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This is the kind of thing that I’m always ambivalent about linking to, since that gives the dimwits who write it more publicity, but sometimes it’s worth it just to make fun of them.

Let me introduce you to Project Pterosaur. Sounds innocuous, even interesting, doesn’t it? Not so. The goal of this project is “to mount an expedition to bring back living pterosaurs so that they may testify against Evolutionism”.

Well then.

I read that novel, but apparently the ability to differentiate fact from fiction is not a skill that is as widely practiced as one might like. The Bible is many things, but I was completely unaware before reading this article that it is also the most authoritative historical source on pterosaurs.

That premise, and a vivid imagination, leads to (illustrated!) statements such as: “During the Exodus, Israelites within sight of Moses’s brazen pterosaur-scaring device (pictured above) were safe, but many stragglers still perished from the persistent bites of the serpentine pterosaurs. (Artistic reconstruction by Peggy Miller.)”

The author feels that including as much pseudo-scientific jargon as possible will entice the gullible into believing his premises.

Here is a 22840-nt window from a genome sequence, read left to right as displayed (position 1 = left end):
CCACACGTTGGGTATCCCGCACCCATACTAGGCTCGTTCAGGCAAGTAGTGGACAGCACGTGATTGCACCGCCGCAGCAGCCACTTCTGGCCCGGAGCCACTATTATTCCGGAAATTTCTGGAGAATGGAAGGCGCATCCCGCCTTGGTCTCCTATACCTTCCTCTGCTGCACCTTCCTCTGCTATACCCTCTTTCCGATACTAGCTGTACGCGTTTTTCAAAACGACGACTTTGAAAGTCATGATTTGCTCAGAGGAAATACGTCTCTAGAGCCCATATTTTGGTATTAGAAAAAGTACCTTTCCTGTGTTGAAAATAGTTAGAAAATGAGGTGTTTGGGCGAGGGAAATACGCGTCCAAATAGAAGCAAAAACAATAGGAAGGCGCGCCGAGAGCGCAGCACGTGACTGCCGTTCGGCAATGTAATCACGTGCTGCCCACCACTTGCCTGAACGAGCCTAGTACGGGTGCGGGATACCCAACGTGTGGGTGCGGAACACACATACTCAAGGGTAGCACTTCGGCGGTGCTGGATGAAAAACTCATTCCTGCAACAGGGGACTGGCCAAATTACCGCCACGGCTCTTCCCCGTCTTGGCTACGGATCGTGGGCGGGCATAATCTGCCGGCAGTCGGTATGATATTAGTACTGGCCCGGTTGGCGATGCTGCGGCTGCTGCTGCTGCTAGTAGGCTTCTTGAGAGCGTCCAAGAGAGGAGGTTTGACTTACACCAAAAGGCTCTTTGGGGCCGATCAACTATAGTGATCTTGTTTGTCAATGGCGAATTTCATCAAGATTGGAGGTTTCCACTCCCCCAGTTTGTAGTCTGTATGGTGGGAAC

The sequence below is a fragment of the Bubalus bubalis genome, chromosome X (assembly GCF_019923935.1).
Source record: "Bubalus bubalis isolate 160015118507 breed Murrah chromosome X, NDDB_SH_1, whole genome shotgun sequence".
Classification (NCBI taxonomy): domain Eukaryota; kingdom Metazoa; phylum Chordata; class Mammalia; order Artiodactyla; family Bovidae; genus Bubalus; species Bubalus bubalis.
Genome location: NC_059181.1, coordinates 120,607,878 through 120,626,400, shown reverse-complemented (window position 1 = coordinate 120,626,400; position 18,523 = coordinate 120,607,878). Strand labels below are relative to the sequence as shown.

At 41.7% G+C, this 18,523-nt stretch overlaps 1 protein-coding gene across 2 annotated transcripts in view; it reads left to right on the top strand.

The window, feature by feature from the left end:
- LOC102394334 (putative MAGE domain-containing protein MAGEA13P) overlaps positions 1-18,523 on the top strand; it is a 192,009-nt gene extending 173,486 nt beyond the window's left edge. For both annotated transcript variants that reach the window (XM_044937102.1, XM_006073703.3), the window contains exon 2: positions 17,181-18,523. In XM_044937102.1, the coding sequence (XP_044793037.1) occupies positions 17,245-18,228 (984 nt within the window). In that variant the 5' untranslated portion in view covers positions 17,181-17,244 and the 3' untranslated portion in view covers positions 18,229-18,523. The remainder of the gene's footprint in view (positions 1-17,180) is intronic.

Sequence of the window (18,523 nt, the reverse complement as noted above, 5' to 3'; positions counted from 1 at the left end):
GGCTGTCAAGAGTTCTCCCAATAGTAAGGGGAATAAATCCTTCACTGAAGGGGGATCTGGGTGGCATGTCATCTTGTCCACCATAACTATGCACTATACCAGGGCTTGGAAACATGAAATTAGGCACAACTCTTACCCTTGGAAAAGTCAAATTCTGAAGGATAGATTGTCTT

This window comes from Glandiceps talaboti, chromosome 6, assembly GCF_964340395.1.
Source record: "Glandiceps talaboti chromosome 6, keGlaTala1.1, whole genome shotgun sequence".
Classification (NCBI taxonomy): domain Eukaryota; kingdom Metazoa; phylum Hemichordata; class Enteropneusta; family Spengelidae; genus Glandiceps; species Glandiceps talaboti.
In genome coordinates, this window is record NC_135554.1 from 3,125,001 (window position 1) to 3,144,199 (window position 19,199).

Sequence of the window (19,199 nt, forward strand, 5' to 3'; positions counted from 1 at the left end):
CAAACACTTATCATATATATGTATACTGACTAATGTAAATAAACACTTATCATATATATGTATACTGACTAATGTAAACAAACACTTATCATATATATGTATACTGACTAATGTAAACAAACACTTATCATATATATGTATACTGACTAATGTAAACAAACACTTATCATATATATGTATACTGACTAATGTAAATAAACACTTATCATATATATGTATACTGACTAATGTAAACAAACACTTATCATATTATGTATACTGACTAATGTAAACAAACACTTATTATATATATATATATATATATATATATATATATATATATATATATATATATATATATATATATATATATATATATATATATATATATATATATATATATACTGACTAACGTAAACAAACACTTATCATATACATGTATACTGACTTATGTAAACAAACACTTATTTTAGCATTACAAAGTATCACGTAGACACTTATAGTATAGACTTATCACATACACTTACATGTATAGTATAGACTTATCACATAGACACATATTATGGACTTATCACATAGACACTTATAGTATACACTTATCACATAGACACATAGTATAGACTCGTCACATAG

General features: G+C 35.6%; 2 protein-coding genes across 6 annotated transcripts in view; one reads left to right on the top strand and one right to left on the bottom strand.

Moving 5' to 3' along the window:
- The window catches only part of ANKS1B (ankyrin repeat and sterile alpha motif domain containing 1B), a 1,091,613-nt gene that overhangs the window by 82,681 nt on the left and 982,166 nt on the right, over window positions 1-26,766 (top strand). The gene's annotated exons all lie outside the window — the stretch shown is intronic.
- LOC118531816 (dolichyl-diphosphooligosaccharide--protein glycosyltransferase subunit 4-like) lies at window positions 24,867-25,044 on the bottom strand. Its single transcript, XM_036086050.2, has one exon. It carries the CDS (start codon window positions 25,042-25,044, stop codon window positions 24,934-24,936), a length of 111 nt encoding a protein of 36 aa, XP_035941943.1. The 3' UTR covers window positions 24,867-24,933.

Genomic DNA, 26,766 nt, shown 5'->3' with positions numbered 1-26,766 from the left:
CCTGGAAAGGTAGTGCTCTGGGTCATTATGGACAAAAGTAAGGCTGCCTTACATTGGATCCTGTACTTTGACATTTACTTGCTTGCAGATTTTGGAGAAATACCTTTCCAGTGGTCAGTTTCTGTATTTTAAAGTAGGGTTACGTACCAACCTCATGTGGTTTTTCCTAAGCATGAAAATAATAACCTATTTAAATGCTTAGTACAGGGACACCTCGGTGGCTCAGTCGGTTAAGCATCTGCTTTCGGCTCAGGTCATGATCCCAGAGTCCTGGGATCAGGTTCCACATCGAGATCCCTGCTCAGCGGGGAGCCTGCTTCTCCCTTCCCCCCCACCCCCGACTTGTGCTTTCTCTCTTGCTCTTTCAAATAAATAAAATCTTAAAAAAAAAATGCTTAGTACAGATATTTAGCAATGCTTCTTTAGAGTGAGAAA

There are two main baramins of pterosaurs: rhamphorhynchoid and pterodactyloid. Rhamphorhynchoid kinds are small to medium sized (usually no larger than a sea gull) with long tails, short heads and necks, and teeth. Pterodactyloid kinds are medium to very large (in fact, they include the largest flying animals that ever lived) with short tails, longer necks and limbs, often crested heads, and usually lack teeth. It’s still debated whether these groups are monobaraminic or holobaraminic, and it is one of Project Pterosaur’s science goals to answer this question (if we find specimens of both groups, we can determine baraminicity by using Intelligent Design Theory to measure their specified complexity and apply the Dembski-Shannon equation to extrapolate the amount of relative informational loss due to genetic degradation from their perfect Creation.)

And note the use of “kinds” instead of “species”, because of course “species” is Evolutionistic.

There are some real gems here: “Another famous misclassification is that of the Puerto Rican chupacabra (“goat sucker,” after its fondness for attacking the flocks of local shepherds), which some researchers hold is a type of pterosaur. However, I am of the firm opinion that it is in fact a velociraptor.”

Ah, that clears it all up for me. Welcome to the skewed world of ethnographic pterosaurology.